Art Review: Steven Miller’s Landscapes Dwarf Space, Highlight Bold Program at Conduit

“Fish and Fowl,” Steven Miller’s presentation of acrylic paintings at Conduit Gallery, is part of a characteristically bold program that also includes “Fraught, Simply Fraught with Narrative…”, a gallery of paintings by John Randall Nelson, as well as a video, Edward Ruiz’s Cityscape #1 in the project room.

Steven Miller, 'Transporting'

Steven Miller’s landscapes (all from 2011) have an ingenuous quality; toylike ships, airplanes and trains pass by from right to left, dwarfed by much larger expanses of sea and sky. The extreme contrasts of scale makes for dramatic emphasis, as in Black & Blue, where a small airliner floats along at the lower right. Strikingly collapsed depth of field has a similar effect in Pink House and Cargo Ship with Pirates, where tree branches in the utmost foreground seem to brush against objects that are really miles away. Just to emphasize the point (of near and far objects brushing against each other on the picture plane), Miller occasionally sets turquoise and blue against orange and pink, such as in the eye-catching horizon line in Cargo Ship. Many of these horizon lines are fixed very high or very low, which tends to flatten out the visual field and unmoor one’s eye from a fixed perspective. When Miller covers the surface with repeating patterns, such as the roofs of a high-density housing development in Outcroppings or the countless individual snowflakes in New Snow, the sense of artificiality is quite overwhelming. Many of these techniques might be associated with the artist’s interest in Asian art, which happily seems to owe more to nineteenth-century Japonisme than to contemporary anime and manga culture.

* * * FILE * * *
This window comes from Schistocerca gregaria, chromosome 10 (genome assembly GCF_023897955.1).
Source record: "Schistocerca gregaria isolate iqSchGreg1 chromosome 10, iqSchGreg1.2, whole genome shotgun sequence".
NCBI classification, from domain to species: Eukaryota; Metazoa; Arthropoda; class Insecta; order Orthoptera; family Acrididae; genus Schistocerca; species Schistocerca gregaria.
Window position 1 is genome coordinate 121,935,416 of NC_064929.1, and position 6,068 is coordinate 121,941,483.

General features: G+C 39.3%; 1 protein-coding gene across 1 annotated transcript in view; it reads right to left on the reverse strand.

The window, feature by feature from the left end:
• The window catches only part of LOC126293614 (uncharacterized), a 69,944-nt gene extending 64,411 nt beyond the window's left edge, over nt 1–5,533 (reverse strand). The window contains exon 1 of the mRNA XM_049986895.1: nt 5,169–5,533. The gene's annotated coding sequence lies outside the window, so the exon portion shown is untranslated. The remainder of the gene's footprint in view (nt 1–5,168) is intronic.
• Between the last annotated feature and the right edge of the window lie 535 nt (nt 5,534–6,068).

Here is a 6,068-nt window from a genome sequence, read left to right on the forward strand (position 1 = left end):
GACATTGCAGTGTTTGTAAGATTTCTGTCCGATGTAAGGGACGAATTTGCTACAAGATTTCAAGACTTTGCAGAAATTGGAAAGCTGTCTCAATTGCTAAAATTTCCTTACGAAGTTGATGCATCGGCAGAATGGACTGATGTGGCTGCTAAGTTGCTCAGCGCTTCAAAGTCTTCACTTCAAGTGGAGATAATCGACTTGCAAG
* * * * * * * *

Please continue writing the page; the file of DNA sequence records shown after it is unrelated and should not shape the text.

Edward Ruiz’s video projection, Cityscape #1, is a nighttime scene of an imaginary city (perhaps owing something to Joseph Stella’s visionary hymn), with skyscrapers bracketed by cars passing on a highway and clouds moving in the sky. The piece uses video mapping software to size the projected image so it fits perfectly onto two separate, side-by-side gridded panels, with no overlap or spillage. You can see the effect when a flight of geese in V formation leaps across the gap between the panels. The video-mapping technology seems to bind the projected light more closely to the surface on which it lands, as though the video is somehow aware of the screen on which it lands.

Ruiz's outdoor projection at Conduit

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